Controls: Although many populations of two-spotted spider mites show a high resistance to pesticides, there are some effective control methods out there. There are many biological pest control agents available on the market today. Green Methods, located in Nottingham, NH, offers several predatory insect species geared specifically towards the many different kinds of spider mites. Neoseiulus fallacis resemble tiny spiders with their eight legs, but are predatory mites that feed on the very young and egg stages. Shipped to you as adults and immatures, they work very well as both a preventative and control measure. Weather conditions, such as temperature and humidity, need to be taken into consideration before release of these beneficial insects. Make sure to follow enclosed instructions on storage and release to ensure optimal results.

 For those of you who would prefer to fight these pests chemically, there are some pyrethrins on the market that can be effective as well. Liquid Rotenone-Pyrethrin Concentrate is a product that we offer here at Johnny's. Another product we have available that can be helpful in controlling a population, that is safe, easy to use, and certified organic, is Safer Soap.

 With a base of Potassium Salts derived from fatty acids, this is a product that can be applied to infested house plants with very minimal risk to the rest of your household. Dish soap diluted at a high rate can also prove effective when applied with a clean spray bottle. As always, read label instructions carefully and follow all safe handling procedures and disposal methods as outlined in pesticide label instructions.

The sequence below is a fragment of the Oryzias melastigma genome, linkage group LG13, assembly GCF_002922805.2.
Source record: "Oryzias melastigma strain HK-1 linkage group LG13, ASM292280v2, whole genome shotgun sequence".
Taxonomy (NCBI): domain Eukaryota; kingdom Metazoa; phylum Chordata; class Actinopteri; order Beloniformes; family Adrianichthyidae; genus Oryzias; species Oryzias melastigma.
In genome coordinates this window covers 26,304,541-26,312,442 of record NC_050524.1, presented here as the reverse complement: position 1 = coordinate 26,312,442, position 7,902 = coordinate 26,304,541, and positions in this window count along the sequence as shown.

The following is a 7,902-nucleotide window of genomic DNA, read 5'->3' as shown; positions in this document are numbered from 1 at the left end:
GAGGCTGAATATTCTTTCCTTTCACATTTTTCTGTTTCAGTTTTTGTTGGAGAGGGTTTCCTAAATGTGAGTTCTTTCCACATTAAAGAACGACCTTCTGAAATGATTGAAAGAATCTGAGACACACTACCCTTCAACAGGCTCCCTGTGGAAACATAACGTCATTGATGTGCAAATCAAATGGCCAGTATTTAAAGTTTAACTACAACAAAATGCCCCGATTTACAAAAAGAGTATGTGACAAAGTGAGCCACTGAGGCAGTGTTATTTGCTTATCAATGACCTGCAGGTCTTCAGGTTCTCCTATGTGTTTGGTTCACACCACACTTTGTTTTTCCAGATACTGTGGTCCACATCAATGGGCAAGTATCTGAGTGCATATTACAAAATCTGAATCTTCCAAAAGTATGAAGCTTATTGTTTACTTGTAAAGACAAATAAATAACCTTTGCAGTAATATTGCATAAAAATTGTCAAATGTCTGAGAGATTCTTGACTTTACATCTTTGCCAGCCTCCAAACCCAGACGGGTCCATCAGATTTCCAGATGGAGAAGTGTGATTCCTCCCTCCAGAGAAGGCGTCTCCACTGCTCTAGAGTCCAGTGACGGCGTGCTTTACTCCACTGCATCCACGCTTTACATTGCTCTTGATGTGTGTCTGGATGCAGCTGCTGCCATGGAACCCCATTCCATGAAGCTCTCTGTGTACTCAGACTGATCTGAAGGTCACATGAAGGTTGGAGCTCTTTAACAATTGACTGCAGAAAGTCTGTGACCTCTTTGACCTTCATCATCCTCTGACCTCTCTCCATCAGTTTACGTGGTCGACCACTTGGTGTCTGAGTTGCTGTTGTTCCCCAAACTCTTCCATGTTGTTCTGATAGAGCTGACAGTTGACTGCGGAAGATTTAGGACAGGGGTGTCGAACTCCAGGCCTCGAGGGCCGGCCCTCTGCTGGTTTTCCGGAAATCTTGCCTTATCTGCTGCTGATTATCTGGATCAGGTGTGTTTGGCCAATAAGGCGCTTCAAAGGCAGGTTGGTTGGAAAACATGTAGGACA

Resources and "The Ultimate Guide to Backyard Bugs Garden Insects of North America" written by Whitney Cranshaw
Article by Sonya Reynolds, Greenhouse Coordinator, Johnny’s Selected Seeds


Kathleen Stoltzfus said...

Would the chemical methods be appropriate for use in a greenhouse? What about salt buildup in the soil of a greenhouse? Would the Safer Soap be a problem with that?

Susan in MA said...

If you only have small plants, it is safer and cheaper to control them by simply washing the entire plant (especially the underside) with a strong spray of water every other day and keeping the humidity high with a humidifier and a tray of water.

Johnny's Seeds News said...

Hi Kathleen. In one word, yes it is appropriate to use the Safer Soap in a greenhouse situation. The safer soap is not a long residual pesticide, so traces should not build up enough to make any drastic changes in salt levels in the soil of the greenhouse. Fertilizers are a more common culprit in salt buildup of greenhouse soils. The Potassium Salts, which are the active ingredient in the Safer Soap, are derived from fatty acids. Basically, the potassium salts weaken the insects’ protective outer shell and is designed to be reapplied every 7-10 days. Another benefit is it is safe for those beneficial insects that we all want, including bees. If choosing to use this product, although it being very safe to use, follow label use and directions when handling it.